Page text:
Canada’s economy expanded at an annualized pace of just 0.4% in the first three months of the year, giving the country its weakest back-to-back quarters of growth since 2015.
The real gross domestic product reading for the first quarter followed a revised growth number of just 0.3% in the previous quarter, Statistics Canada said Friday in a new report.
It was the slowest two-quarter stretch of growth since an oil-price plunge caused the economy to shrink over the first half of 2015.
Economists had expected growth at an annualized rate of 0.7% for the first quarter, according to Thomson Reuters Eikon.
The Statistics Canada report said downward pressure on first-quarter growth was driven by weakness in net trade as imports increased 1.9% and export volumes dropped 1% for their first quarterly decrease since 2017.
Canada also saw a substantial contraction of 9.5% in its exports of farm and fishing products as well as a 2.8% drop in crude-oil shipments.
On the positive side, the agency said overall economic growth was boosted by the highest quarterly level of household spending in two years, following broad-based increases that included strength in auto purchases and audio-visual equipment.
The economy also saw an 8.7% increase in business investments on equipment and machinery—the biggest jolt in 23 years. The surge was fuelled in part by significant investments in aircraft and other transportation equipment, the report said.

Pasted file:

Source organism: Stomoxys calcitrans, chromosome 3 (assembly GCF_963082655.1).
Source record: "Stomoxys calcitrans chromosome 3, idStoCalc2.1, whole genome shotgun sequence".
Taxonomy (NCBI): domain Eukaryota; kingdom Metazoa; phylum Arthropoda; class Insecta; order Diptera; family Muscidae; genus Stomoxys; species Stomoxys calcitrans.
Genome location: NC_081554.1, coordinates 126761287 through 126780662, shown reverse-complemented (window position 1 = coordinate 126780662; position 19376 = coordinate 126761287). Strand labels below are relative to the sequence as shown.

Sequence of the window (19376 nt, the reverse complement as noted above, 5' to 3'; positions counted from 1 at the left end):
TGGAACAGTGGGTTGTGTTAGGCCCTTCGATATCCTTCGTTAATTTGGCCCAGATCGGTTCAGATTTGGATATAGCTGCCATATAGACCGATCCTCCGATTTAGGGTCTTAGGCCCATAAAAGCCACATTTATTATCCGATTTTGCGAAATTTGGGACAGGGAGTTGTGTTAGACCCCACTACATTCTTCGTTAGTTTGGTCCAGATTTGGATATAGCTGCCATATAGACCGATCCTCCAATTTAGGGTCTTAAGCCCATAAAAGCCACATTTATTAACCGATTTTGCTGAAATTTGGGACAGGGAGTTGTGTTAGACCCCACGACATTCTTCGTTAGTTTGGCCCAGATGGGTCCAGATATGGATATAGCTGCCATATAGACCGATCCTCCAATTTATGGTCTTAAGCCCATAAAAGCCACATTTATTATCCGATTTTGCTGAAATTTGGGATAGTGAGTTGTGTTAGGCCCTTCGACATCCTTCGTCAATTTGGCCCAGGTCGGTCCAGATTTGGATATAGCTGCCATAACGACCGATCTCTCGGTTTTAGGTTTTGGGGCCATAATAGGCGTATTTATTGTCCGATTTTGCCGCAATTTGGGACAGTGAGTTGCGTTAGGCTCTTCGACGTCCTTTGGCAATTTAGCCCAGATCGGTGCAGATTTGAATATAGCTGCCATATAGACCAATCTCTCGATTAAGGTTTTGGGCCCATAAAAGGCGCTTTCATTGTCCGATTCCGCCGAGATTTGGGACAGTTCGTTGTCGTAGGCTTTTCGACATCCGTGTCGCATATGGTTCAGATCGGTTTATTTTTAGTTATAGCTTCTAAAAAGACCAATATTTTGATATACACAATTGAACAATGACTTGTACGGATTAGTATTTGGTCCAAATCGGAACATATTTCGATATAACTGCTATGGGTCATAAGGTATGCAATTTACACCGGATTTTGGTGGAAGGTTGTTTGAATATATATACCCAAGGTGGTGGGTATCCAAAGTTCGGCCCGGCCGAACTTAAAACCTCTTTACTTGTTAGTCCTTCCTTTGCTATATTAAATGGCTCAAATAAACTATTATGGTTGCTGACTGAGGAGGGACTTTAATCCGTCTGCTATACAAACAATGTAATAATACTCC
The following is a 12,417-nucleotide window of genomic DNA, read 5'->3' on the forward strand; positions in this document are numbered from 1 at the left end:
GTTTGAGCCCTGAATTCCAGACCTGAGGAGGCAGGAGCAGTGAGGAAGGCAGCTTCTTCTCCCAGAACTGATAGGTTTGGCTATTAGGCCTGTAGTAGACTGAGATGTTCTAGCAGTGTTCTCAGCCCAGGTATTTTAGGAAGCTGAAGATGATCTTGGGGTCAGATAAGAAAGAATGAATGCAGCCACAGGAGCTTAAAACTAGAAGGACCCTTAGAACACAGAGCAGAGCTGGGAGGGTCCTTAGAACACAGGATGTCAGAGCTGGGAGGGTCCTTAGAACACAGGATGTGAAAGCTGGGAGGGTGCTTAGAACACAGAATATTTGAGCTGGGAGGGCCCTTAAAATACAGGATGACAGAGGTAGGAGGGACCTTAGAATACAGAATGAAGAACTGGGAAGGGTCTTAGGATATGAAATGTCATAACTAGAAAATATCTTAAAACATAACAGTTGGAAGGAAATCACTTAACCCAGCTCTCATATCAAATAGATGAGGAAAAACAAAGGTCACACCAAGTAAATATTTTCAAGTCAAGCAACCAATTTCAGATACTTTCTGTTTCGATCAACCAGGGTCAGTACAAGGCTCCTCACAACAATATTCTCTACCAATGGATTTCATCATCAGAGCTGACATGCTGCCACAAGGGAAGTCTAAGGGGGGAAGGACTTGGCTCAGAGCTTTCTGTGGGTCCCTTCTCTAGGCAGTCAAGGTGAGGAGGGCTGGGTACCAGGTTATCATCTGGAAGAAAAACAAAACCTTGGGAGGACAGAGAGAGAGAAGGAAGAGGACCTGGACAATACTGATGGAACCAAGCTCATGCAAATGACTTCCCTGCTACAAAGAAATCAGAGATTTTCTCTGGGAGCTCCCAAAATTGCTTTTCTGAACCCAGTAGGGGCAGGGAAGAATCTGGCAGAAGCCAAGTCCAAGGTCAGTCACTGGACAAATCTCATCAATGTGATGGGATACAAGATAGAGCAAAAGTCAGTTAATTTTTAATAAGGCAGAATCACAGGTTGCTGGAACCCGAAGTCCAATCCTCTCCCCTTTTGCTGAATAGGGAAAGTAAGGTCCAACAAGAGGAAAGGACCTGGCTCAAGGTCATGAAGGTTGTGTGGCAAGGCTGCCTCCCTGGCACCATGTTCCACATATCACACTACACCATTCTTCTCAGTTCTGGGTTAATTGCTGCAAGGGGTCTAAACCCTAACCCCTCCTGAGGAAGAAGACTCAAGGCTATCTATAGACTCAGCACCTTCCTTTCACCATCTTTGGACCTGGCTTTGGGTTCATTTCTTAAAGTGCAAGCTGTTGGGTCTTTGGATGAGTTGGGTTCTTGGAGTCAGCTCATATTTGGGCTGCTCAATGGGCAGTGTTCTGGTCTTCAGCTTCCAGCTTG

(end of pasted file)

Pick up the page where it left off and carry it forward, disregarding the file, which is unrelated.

Looking ahead, the report’s month-to-month reading for March—the final month of the first quarter—suggested the second quarter could be off to a stronger start. March posted a 0.5% increase compared to a 0.2% contraction in February.
The first-quarter reading Friday was slightly higher than the Bank of Canada’s prediction of 0.3%.
On Thursday, Carolyn Wilkins, the central bank’s senior deputy governor, said the recent economic slowdown was temporary. She said growth has already been accelerating in the second quarter—which the Bank of Canada has predicted will post 1.3% growth.
From there, Wilkins said Canada’s economic expansion should pick up its pace throughout the rest of 2019.
Even with the expected domestic improvement, she underlined risks to the outlook. She warned the highly uncertain international trade environment—including the ongoing U.S.-China trade war—poses a threat for Canada.
Wilkins also listed trade disruptions such as Beijing’s new restrictions on some Canadian agricultural products. A diplomatic conflict has intensified in recent months, leading China to reject shipments of some key Canadian goods, including canola.
The central bank is also monitoring the possibility of a trade feud between the U.S. and the European Union. U.S. President Donald Trump has threatened to apply tariffs on autos from the EU.